Any self-respecting swing fan should know about the Midiri Brothers. The twins, clarinetist Joe Midiri and vibraphonist Paul Midiri, are two of the most consistently exciting performers on the classic jazz circuit. Their group has been one of the main attractions at many jazz festivals during the past decade. Joe Midiri can sound like a hyper version of Benny Goodman on clarinet, plays occasional alto like Johnny Hodges, and his vocal imitation of Louis Armstrong is remarkable both in how close he sounds to Satch and the fact that few musicians look less like Armstrong than Midiri! Paul Midiri, a high-energy vibraphonist inspired by Lionel Hampton, is also a triple threat as a powerful drummer and a credible trombonist. Co-leading their septet with trumpeter Dan Tobias, guitarist Pat Mercuri, pianist Jeff Phillips, bassist Jack Hegyl and drummer Jim Lawlor, the Midiri Brothers can always be counted on to put on a memorable show.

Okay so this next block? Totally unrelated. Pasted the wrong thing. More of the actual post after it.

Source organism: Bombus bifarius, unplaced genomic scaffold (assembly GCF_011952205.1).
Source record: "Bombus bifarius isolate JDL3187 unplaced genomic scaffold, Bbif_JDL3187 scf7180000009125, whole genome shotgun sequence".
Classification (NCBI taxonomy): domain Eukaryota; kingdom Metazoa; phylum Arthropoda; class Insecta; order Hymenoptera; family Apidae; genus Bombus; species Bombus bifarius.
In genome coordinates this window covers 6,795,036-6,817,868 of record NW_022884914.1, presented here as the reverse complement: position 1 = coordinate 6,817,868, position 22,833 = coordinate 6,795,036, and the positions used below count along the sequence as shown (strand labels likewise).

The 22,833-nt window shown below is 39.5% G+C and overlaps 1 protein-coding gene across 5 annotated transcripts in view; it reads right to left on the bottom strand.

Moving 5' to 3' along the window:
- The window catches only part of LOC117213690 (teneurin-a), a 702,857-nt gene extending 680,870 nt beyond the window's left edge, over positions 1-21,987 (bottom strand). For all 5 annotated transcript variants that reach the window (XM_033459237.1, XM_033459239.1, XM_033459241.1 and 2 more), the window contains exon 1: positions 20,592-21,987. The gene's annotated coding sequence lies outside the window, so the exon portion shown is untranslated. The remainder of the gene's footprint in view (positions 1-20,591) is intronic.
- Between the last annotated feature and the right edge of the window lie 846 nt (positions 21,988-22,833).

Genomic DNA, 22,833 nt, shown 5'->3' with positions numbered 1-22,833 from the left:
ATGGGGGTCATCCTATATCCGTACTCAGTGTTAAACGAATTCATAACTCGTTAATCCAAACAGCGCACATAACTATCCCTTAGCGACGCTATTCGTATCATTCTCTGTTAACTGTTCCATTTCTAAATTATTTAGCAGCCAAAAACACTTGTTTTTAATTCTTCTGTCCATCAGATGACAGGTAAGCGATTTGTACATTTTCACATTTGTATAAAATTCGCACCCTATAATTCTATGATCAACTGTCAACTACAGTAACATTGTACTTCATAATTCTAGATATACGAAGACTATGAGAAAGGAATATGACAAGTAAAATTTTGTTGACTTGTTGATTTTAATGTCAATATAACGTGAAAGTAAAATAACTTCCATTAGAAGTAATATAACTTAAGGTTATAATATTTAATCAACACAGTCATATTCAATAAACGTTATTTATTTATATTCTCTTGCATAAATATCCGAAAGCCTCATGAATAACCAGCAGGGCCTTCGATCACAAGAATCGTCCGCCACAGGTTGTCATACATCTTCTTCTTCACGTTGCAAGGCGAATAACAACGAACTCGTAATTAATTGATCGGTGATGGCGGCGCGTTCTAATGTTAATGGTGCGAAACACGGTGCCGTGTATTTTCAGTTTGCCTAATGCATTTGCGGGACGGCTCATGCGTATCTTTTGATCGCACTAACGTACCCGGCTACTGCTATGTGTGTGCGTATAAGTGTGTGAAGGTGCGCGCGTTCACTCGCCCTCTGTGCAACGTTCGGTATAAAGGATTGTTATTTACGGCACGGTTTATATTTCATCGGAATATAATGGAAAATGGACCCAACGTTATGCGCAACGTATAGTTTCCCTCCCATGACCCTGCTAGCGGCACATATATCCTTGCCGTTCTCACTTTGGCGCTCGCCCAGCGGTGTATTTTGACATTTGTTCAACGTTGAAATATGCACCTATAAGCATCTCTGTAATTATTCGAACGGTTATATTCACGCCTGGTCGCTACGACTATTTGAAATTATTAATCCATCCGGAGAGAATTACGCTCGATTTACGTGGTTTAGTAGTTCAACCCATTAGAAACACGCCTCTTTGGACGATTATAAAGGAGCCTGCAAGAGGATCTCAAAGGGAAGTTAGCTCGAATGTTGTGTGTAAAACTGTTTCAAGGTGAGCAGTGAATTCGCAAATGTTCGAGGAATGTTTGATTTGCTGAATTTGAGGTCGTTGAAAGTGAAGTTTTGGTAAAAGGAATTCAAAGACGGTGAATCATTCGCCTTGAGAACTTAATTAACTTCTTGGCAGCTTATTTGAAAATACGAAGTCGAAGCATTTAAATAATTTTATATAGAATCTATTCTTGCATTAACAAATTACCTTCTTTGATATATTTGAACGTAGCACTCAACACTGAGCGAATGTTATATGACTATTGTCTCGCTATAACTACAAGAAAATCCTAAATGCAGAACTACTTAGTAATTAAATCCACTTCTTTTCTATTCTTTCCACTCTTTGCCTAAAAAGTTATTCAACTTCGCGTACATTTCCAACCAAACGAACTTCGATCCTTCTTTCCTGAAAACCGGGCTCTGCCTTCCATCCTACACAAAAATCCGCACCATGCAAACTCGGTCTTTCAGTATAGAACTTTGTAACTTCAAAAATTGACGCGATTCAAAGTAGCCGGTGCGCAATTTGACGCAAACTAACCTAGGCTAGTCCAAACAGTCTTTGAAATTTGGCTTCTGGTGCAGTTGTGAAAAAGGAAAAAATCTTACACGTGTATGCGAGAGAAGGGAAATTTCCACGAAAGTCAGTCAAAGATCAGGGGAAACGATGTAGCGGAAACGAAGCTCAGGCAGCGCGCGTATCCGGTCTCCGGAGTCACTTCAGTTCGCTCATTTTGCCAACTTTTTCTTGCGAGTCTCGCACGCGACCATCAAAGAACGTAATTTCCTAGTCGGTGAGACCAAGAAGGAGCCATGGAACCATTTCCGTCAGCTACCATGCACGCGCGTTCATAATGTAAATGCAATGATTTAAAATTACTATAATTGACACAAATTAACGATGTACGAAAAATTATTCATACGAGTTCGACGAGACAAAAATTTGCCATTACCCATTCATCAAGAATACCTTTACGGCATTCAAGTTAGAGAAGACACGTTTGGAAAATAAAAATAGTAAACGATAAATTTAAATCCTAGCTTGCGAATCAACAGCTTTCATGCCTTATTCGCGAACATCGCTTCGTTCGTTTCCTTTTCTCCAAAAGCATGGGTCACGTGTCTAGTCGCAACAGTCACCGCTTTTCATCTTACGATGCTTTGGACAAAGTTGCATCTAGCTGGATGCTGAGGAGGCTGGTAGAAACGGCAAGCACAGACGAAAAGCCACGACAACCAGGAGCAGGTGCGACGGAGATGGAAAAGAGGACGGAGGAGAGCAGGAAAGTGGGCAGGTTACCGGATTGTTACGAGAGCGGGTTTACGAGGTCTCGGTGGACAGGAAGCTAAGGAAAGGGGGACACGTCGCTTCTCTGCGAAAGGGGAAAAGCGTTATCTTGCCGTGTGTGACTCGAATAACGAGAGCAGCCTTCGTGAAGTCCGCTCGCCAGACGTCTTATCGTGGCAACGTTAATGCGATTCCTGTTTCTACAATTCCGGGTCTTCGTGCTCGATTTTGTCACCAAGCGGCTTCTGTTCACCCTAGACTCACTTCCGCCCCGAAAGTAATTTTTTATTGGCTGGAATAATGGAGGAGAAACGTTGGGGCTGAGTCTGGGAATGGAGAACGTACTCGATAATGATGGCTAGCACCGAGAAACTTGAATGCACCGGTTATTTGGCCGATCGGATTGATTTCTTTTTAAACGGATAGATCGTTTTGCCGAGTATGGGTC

Their latest CD, Simply Splendid, is a more relaxed affair than one might expect. Since many of their most rousing numbers (such as “Air Mail Special”) have been recorded in the past, only six or seven of the 15 songs on this CD can be considered standards with three being originals. Joe Midiri does not take any vocals but he plays soprano (bringing back the spirit of Sidney Bechet on “Si Tu Vois Ma Mere”) and tenor in addition to his clarinet and alto. Highlights include “Three Little Words,” the forgotten “That Old Gang Of Mine,” a heated “On The Beach At Waikiki,” and the dramatic “There’s Something About That Name.”
While I wish that the Midiri Brothers had added a few more uptempo numbers to this often-mellow set, Simply Splendid lives up to its name.
Simply Splendid (Midiri Music MIDI 11, 15 selections, TT = 77:45) www.midiribros.com
This review originally appeared as part of Nights at the Turntable December 2016